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    Congressman Berkley's Remarks at the International Inter-Parliamentary Conference

U.S. Representative Shelley Berkley

Remarks 01/17/03

International Inter-Parliamentary Conference on Asian-Pacific Security


 “Trilateral Relations among Taiwan, Japan, and the U.S.”


                     Thank you Mr. Chairman for leading this panel’s important topic on trilateral relations among Taiwan, Japan, and the U.S.—I look forward to a spirited and lively discussion with my distinguished co-panelists on how we can strengthen the common bonds that have allied our nations for over half a century.  I am especially honored to be here in Taipei for this conference on Asian-Pacific security.


                     The peace and security of the Asian-Pacific region continues to rely on the strategic alliance the U.S. has fostered with Japan.  As we enter the 21st Century—and confront the myriad of threats and challenges we face together—this alliance is more important than ever. 


                     Starting with the 1951 Peace Treaty in San Francisco, the U.S. and Japan have forged a strong bilateral relationship that was strengthened when President Clinton and Prime Minister Hashimoto signed the U.S.-Japan Joint Declaration on Security in April of 1996.  According to the Declaration, the President and the Prime Minister agreed that the three legs of the U.S.-Japan relationship—security, political, and economic—are based on shared values and interests and rest on the mutual confidence embodied in the Treaty of Mutual Cooperation and Security (signed January 19, 1960). 


                     In an effort to better define the roles and missions of the two nations, and to further enhance U.S.-Japan security cooperation, the 1997 Guidelines for US-Japan Defense Cooperation reaffirmed that this bilateral alliance continues to promote regional security and pledges to strengthen the U.S.-Japan relationship to meet the growing challenges of the 21st Century.


                     These two important milestones  reaffirmed these two nations’ determination to build on the successful history of security cooperation and to work hand-in-hand to secure peace and prosperity for future generations.


                     The U.S.-Taiwan security relationship is equally strong.  The Taiwan Relations Act of 1979 has mandated U.S. arms sales for Taiwan’s self-defense capability as well as the U.S. to resist “any resort to force or other forms of coercion” against the people of Taiwan.  The U.S. commitment to Taiwan’s security is strong, as President Bush recently confirmed when he stated the U.S. would do “whatever it takes to help Taiwan defend itself.”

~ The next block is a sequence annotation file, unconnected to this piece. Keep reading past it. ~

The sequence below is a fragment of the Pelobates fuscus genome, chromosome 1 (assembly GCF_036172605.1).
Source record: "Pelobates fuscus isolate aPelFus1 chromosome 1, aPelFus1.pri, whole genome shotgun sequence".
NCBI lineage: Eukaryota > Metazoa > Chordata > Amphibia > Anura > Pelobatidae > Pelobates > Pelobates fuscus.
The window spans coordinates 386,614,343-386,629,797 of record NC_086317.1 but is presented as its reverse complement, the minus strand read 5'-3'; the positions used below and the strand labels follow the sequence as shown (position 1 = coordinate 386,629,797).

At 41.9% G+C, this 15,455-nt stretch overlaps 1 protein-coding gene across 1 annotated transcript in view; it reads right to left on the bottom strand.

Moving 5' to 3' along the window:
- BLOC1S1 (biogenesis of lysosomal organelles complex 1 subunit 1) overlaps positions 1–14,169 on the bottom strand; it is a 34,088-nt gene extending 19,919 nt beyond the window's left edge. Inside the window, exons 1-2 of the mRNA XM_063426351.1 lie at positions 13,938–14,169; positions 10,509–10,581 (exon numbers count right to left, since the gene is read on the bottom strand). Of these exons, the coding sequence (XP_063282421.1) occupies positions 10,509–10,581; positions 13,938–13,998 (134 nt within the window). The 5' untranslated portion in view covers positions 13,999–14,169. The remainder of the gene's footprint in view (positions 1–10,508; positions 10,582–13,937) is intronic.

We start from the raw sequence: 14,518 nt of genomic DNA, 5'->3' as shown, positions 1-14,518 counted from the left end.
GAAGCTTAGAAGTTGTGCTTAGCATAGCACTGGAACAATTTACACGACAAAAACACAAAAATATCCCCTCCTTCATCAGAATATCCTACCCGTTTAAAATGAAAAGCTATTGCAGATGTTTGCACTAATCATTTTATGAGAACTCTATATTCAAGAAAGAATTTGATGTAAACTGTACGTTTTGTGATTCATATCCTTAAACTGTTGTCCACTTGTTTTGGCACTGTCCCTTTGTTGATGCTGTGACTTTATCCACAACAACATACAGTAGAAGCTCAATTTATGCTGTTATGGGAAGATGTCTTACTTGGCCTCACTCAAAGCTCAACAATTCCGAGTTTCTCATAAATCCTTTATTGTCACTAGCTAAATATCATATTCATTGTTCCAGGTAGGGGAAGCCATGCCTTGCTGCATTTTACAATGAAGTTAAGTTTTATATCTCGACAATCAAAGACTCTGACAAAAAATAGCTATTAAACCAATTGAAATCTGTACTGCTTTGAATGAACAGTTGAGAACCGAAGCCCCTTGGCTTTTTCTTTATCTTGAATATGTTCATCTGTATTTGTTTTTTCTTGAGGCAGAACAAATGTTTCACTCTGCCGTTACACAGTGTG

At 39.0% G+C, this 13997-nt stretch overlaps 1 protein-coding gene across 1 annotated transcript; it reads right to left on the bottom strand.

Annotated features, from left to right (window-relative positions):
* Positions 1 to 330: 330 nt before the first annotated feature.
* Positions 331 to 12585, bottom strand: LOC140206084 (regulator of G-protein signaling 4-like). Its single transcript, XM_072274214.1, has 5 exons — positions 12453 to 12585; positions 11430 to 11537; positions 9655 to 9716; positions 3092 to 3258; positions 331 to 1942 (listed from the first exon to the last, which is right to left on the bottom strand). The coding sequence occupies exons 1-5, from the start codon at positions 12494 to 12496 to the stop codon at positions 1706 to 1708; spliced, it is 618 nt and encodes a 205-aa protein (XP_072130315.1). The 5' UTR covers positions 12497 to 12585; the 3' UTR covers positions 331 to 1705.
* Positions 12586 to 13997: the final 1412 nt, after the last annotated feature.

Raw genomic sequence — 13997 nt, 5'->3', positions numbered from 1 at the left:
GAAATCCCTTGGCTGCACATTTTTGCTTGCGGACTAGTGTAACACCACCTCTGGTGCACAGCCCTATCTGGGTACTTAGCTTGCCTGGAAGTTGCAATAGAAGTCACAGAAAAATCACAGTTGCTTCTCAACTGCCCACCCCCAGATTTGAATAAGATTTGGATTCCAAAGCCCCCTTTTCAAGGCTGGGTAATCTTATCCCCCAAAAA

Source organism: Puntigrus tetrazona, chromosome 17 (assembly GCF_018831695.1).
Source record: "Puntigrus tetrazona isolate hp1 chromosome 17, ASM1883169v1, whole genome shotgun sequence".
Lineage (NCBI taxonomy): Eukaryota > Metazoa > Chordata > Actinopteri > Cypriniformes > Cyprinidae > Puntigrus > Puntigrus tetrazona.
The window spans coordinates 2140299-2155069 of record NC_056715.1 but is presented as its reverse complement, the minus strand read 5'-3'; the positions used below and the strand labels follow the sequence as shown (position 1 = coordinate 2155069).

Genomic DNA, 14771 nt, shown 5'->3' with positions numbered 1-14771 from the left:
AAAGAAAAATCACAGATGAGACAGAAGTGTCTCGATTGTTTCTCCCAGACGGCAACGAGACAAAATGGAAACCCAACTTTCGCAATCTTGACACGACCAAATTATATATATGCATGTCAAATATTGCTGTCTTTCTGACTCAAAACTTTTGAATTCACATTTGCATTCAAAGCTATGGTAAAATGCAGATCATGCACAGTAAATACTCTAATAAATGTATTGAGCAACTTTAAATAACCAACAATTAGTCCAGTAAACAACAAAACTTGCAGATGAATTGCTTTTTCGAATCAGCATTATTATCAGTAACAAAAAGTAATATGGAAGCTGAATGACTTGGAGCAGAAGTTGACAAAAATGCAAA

We are brought together today by our common values of democracy and the respect for human rights.  We seek peace and prosperity in this region; a region in which disputes are solved peacefully according to the rule of law.  Economically, we seek free markets in which capital, resources and information can move freely, creating new jobs and economic opportunity for all.


                     We have accomplished much together, but have even more to do.  Today we are faced with:

                           severe economic recession in Japan;

                           increased tensions in the Taiwan Strait;

                           the increased proliferation of weapons of mass destruction and the missiles that can deliver them;

                          and the prospect of a nuclear-armed North Korea—to name just a few. 


                     As we explore ways today to strengthen the region’s security and prosperity, a good starting point might be to reiterate our three countries’ shared vision for the future of this region as a stable, democratic, prosperous and free Asia-Pacific.


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